This possibility needed to be addressed in the agreement between the freelancer and agency at the time of assignment – especially given the fact that such last-minute deal-reaching is not exactly uncommon in many court systems.

    In the absence of such prior arrangements (including provisions for travel time, mileage, lodging, and meals), and/or a standing set minimum payment for *any* assignment, the freelancer can’t do much more than plead to the agency’s sense of what is “fair and reasonable.”

    If this is what it comes down to, then it could end up being an expensive lesson for the interpreter in question….

  3. Javier La Rosa says:

    This is one of those that I would have received a signed document from the agency SPECIFYING the RATES for 2 DAYS TRAVEL TIME AND MILEAGE, LODGING AND PER DIEM PLUS A MINIMUM OF TWO HOURS INTERPRETING TIME whether I interpreted 1 minute or the full two hour minimum.
    Without that GUARANTEE IN WRITING received at least 24 hours prior to the hearing , there’s NO WAY I would have traveled for that trial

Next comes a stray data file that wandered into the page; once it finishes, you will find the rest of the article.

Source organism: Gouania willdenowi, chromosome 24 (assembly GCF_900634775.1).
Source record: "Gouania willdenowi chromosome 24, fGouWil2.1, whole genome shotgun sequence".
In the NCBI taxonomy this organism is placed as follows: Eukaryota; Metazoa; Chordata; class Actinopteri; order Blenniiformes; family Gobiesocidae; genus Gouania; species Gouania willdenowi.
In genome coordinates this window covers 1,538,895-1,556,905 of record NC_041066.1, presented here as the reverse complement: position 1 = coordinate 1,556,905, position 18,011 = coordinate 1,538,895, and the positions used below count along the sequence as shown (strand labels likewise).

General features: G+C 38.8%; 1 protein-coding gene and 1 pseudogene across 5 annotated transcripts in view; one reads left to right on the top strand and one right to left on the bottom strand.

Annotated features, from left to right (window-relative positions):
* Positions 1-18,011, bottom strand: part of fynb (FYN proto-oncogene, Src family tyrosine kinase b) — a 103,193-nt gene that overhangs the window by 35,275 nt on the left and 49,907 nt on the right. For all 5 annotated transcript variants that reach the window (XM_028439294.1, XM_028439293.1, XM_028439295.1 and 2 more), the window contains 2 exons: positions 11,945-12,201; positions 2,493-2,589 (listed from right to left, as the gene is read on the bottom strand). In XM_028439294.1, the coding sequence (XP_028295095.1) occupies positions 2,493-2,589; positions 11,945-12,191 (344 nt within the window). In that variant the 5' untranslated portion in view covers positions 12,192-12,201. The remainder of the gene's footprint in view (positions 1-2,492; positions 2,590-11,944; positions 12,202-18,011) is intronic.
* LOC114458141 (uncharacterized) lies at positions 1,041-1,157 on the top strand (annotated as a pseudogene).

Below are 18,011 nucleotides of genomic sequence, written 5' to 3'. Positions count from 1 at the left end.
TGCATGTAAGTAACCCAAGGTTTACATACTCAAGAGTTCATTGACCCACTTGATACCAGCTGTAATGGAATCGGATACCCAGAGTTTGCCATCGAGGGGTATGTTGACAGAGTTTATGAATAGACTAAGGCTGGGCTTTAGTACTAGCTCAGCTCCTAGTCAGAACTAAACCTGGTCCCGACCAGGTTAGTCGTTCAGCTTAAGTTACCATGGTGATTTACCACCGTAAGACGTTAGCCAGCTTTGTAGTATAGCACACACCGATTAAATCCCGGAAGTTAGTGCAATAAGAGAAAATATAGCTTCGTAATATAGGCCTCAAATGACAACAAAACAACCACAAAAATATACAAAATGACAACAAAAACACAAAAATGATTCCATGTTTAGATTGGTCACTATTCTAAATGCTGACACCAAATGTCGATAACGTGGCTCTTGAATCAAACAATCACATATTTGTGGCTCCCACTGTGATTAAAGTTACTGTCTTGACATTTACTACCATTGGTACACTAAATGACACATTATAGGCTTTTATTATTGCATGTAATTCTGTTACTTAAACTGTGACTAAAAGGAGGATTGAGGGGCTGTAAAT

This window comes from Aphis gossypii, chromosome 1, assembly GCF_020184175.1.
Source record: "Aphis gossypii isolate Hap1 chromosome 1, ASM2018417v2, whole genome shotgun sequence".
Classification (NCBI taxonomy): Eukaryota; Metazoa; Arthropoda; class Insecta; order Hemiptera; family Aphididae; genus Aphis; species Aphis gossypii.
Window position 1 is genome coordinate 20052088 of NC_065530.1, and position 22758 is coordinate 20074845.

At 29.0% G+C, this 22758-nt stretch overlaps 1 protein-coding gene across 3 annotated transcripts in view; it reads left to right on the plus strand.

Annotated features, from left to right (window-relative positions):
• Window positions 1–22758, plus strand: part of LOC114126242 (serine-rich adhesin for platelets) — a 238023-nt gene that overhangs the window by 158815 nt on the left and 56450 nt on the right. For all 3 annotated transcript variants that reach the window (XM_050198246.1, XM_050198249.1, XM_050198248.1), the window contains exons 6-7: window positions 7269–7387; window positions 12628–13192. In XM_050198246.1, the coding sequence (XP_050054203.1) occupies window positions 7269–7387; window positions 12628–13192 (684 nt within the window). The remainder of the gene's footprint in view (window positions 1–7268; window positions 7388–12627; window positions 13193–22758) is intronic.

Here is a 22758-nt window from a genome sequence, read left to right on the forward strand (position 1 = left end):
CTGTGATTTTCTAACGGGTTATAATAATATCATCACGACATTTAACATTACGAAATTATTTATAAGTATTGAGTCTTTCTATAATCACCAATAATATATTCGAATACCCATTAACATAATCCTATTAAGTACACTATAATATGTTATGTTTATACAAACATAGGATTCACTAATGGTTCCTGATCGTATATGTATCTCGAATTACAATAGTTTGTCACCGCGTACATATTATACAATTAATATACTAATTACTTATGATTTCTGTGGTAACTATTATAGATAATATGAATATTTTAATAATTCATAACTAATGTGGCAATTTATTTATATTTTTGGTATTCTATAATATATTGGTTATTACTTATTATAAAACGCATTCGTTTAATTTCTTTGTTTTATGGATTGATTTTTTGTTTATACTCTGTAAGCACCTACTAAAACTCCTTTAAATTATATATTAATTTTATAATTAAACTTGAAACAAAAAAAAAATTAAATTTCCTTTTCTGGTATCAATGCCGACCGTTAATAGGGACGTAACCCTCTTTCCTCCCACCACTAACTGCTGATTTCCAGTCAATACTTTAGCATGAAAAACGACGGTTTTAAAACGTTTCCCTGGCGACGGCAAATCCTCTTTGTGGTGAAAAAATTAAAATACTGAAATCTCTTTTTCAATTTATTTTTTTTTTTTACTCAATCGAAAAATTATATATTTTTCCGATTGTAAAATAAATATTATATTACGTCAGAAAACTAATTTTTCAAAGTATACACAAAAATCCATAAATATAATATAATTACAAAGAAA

4. Susan A Dix-Barboza says:

    Well, of course this has happened in the worse way in the past.
    It is a good lesson to learn, though.
    Regarding this particular question, this particular time and event, there isn’t much you can do except learn from it.
    Of course, I would never accept another assignment from that agency.

    In the future……… always, always, always insist on a written contract that includes 1) travel time, 2) travel expenses, 3) hotel, 4) stipend 5) cancellation terms (48-hour advance notice or the amount for the entire period that you were reserved for), etc… whatever works for you… BUT all the terms must be agreed upon in writing and signed before accepting the assignment.

  5. Heidi Cazes says:

    First of all, you must have established the terms of service from the very beginning, when you agreed to the assignment.